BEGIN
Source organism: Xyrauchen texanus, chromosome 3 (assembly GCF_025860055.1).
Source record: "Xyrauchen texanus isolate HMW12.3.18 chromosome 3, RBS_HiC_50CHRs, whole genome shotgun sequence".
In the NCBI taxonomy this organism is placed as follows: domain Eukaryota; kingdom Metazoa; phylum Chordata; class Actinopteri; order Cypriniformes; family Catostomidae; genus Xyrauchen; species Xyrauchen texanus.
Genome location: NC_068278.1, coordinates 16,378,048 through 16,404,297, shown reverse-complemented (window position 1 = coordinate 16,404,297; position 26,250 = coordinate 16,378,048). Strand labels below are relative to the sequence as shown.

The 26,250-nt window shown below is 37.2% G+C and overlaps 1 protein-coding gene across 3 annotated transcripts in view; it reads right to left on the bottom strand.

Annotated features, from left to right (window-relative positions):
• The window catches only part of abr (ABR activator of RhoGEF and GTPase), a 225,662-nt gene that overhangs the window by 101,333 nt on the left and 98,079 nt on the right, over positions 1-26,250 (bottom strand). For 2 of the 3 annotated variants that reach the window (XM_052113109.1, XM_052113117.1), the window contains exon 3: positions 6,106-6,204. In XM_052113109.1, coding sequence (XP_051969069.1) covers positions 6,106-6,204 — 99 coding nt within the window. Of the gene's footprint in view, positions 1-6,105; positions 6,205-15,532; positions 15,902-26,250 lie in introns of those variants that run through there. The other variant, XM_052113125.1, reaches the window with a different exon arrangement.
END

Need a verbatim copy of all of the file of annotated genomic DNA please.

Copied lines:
Source organism: Xyrauchen texanus, chromosome 3 (assembly GCF_025860055.1).
Source record: "Xyrauchen texanus isolate HMW12.3.18 chromosome 3, RBS_HiC_50CHRs, whole genome shotgun sequence".
In the NCBI taxonomy this organism is placed as follows: domain Eukaryota; kingdom Metazoa; phylum Chordata; class Actinopteri; order Cypriniformes; family Catostomidae; genus Xyrauchen; species Xyrauchen texanus.
Genome location: NC_068278.1, coordinates 16,378,048 through 16,404,297, shown reverse-complemented (window position 1 = coordinate 16,404,297; position 26,250 = coordinate 16,378,048). Strand labels below are relative to the sequence as shown.

The 26,250-nt window shown below is 37.2% G+C and overlaps 1 protein-coding gene across 3 annotated transcripts in view; it reads right to left on the bottom strand.

Annotated features, from left to right (window-relative positions):
• The window catches only part of abr (ABR activator of RhoGEF and GTPase), a 225,662-nt gene that overhangs the window by 101,333 nt on the left and 98,079 nt on the right, over positions 1-26,250 (bottom strand). For 2 of the 3 annotated variants that reach the window (XM_052113109.1, XM_052113117.1), the window contains exon 3: positions 6,106-6,204. In XM_052113109.1, coding sequence (XP_051969069.1) covers positions 6,106-6,204 — 99 coding nt within the window. Of the gene's footprint in view, positions 1-6,105; positions 6,205-15,532; positions 15,902-26,250 lie in introns of those variants that run through there. The other variant, XM_052113125.1, reaches the window with a different exon arrangement.